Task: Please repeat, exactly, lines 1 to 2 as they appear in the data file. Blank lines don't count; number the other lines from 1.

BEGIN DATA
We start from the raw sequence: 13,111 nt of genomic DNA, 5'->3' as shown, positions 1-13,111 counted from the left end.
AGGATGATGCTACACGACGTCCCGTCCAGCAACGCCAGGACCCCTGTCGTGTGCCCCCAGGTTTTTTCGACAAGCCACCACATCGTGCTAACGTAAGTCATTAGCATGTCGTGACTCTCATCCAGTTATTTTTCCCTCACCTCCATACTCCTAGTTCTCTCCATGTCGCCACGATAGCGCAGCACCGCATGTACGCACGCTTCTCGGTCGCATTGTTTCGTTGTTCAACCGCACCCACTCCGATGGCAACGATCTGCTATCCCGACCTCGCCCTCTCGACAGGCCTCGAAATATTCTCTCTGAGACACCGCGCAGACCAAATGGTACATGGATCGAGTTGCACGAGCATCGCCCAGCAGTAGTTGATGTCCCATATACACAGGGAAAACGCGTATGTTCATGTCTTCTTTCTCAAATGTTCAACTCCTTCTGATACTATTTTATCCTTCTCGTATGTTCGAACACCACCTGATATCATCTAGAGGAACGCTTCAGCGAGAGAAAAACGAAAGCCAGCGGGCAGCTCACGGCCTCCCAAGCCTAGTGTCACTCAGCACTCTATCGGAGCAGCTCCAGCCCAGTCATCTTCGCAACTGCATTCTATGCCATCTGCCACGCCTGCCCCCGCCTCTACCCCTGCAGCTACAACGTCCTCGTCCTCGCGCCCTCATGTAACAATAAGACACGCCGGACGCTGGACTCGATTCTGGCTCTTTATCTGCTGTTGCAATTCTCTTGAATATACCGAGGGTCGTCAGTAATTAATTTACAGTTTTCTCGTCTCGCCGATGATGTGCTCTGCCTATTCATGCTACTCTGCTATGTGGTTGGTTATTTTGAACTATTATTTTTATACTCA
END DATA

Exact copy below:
We start from the raw sequence: 13,111 nt of genomic DNA, 5'->3' as shown, positions 1-13,111 counted from the left end.
AGGATGATGCTACACGACGTCCCGTCCAGCAACGCCAGGACCCCTGTCGTGTGCCCCCAGGTTTTTTCGACAAGCCACCACATCGTGCTAACGTAAGTCATTAGCATGTCGTGACTCTCATCCAGTTATTTTTCCCTCACCTCCATACTCCTAGTTCTCTCCATGTCGCCACGATAGCGCAGCACCGCATGTACGCACGCTTCTCGGTCGCATTGTTTCGTTGTTCAACCGCACCCACTCCGATGGCAACGATCTGCTATCCCGACCTCGCCCTCTCGACAGGCCTCGAAATATTCTCTCTGAGACACCGCGCAGACCAAATGGTACATGGATCGAGTTGCACGAGCATCGCCCAGCAGTAGTTGATGTCCCATATACACAGGGAAAACGCGTATGTTCATGTCTTCTTTCTCAAATGTTCAACTCCTTCTGATACTATTTTATCCTTCTCGTATGTTCGAACACCACCTGATATCATCTAGAGGAACGCTTCAGCGAGAGAAAAACGAAAGCCAGCGGGCAGCTCACGGCCTCCCAAGCCTAGTGTCACTCAGCACTCTATCGGAGCAGCTCCAGCCCAGTCATCTTCGCAACTGCATTCTATGCCATCTGCCACGCCTGCCCCCGCCTCTACCCCTGCAGCTACAACGTCCTCGTCCTCGCGCCCTCATGTAACAATAAGACACGCCGGACGCTGGACTCGATTCTGGCTCTTTATCTGCTGTTGCAATTCTCTTGAATATACCGAGGGTCGTCAGTAATTAATTTACAGTTTTCTCGTCTCGCCGATGATGTGCTCTGCCTATTCATGCTACTCTGCTATGTGGTTGGTTATTTTGAACTATTATTTTTATACTCA